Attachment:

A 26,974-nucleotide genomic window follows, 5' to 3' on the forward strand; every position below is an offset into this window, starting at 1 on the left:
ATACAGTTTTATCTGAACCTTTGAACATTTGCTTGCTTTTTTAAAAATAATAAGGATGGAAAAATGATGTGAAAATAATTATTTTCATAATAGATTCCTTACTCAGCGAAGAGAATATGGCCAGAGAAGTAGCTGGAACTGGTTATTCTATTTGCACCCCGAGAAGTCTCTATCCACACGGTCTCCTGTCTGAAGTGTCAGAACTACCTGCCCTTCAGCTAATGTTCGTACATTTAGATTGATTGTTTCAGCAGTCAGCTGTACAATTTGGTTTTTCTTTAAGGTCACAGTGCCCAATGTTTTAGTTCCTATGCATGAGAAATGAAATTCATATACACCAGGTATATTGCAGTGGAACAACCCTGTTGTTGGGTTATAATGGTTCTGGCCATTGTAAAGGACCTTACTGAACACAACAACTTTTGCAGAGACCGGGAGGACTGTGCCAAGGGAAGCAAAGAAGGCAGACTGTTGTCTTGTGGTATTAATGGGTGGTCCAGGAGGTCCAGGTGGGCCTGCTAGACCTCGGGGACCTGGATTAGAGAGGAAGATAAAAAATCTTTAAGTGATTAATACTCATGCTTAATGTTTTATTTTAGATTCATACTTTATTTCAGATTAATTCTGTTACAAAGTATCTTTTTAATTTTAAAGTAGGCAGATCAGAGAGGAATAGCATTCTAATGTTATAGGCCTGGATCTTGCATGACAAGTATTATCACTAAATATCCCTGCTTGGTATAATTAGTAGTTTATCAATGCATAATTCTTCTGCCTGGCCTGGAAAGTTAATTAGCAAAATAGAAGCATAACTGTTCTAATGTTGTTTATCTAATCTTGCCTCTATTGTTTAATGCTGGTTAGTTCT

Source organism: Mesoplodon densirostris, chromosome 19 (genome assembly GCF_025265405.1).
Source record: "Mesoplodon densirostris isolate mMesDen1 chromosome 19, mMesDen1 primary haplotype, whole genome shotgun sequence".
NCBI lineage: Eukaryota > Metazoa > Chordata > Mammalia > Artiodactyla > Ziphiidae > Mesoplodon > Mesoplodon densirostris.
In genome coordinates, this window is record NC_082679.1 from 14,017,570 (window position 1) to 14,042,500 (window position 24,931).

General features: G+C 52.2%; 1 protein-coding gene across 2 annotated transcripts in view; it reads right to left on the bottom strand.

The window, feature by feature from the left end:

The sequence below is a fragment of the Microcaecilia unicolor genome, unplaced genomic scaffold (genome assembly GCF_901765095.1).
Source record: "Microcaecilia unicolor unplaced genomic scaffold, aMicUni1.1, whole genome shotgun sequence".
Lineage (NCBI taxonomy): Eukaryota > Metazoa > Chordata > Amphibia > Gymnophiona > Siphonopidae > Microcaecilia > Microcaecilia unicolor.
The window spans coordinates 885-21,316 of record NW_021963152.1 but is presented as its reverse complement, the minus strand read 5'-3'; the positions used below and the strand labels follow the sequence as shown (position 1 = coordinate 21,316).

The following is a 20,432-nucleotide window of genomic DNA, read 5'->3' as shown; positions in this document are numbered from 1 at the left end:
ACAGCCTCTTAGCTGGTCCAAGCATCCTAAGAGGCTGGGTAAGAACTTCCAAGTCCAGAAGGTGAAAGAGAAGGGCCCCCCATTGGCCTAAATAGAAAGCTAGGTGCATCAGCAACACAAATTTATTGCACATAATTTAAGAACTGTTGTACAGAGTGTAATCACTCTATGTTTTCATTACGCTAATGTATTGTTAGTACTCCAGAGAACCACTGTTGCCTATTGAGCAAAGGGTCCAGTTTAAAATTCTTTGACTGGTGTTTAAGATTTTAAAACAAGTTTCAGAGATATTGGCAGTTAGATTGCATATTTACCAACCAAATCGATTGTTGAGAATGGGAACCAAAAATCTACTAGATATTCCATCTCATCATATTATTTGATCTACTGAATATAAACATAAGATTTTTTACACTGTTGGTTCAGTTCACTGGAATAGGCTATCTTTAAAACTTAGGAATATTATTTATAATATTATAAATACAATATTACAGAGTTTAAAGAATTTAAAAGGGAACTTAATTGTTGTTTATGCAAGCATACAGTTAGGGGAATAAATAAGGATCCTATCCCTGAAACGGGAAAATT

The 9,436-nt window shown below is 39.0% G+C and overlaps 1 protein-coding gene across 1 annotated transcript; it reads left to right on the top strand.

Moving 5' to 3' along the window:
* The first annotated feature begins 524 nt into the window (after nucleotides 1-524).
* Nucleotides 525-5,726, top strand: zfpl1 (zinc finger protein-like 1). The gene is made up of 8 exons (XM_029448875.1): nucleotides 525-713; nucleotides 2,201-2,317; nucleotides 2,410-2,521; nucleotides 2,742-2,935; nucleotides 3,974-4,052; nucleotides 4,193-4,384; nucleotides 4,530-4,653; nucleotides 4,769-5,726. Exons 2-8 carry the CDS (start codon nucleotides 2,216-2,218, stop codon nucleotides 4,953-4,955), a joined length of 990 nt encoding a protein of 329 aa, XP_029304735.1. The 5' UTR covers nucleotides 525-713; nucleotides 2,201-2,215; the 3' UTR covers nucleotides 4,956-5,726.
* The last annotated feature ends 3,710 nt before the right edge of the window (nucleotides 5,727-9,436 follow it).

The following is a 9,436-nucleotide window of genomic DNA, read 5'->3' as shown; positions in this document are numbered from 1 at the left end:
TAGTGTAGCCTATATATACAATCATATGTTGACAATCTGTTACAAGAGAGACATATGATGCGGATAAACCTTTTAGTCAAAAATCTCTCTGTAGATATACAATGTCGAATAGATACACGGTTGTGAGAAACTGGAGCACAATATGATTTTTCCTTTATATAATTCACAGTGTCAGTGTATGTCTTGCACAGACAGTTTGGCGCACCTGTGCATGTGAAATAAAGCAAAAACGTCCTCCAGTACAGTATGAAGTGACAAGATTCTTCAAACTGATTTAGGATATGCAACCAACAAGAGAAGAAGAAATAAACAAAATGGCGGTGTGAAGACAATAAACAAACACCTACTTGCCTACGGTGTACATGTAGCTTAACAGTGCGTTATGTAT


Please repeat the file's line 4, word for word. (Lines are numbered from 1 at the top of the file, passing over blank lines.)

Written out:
Source record: "Mesoplodon densirostris isolate mMesDen1 chromosome 19, mMesDen1 primary haplotype, whole genome shotgun sequence".